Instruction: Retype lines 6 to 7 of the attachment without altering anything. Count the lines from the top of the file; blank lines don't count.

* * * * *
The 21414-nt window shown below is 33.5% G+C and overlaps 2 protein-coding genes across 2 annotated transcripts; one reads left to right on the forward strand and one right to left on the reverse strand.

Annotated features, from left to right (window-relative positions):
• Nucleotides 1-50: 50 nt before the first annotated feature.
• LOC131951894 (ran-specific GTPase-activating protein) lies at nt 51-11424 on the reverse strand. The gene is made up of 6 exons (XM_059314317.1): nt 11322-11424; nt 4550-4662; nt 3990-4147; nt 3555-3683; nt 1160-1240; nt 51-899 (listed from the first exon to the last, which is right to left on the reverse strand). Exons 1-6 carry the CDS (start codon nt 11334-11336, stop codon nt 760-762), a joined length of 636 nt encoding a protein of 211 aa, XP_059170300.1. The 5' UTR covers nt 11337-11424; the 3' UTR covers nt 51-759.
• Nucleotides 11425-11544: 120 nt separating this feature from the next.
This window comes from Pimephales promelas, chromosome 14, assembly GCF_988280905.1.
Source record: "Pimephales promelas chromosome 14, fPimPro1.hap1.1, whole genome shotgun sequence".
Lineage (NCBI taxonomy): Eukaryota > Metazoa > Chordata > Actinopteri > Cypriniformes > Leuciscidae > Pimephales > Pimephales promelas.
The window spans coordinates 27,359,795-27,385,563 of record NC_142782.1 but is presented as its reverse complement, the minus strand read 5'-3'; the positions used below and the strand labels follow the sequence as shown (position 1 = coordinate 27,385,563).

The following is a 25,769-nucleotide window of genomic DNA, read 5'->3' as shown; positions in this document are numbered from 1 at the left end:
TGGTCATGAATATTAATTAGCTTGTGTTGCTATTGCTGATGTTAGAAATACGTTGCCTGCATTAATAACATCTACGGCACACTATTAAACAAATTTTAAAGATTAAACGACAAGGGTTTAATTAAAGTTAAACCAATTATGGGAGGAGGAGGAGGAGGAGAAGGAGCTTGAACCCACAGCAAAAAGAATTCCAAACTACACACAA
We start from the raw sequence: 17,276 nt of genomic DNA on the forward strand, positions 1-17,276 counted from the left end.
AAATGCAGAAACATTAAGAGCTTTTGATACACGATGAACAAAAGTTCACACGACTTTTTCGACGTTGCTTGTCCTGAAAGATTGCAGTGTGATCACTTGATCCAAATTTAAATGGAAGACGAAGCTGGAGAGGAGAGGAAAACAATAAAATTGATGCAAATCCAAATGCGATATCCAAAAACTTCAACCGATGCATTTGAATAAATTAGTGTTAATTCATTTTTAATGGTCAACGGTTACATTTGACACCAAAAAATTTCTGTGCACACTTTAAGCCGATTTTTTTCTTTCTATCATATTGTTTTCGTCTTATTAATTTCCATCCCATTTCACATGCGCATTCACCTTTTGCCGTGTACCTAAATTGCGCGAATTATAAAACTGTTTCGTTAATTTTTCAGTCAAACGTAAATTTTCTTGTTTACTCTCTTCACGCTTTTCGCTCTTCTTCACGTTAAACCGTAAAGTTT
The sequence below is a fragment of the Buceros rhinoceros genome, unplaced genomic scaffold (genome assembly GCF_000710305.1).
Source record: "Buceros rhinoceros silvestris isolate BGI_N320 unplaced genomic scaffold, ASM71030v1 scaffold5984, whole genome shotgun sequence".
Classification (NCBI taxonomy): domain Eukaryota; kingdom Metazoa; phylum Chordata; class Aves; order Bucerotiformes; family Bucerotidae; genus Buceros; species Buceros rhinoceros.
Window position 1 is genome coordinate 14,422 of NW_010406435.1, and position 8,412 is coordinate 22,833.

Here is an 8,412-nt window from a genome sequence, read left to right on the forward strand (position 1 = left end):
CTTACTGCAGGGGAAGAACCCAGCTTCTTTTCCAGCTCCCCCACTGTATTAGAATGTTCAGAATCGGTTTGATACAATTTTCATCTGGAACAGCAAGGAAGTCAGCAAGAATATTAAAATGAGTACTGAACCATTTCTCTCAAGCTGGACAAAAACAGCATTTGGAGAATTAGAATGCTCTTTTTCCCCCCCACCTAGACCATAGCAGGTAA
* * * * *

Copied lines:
This window comes from Pimephales promelas, chromosome 14, assembly GCF_988280905.1.
Source record: "Pimephales promelas chromosome 14, fPimPro1.hap1.1, whole genome shotgun sequence".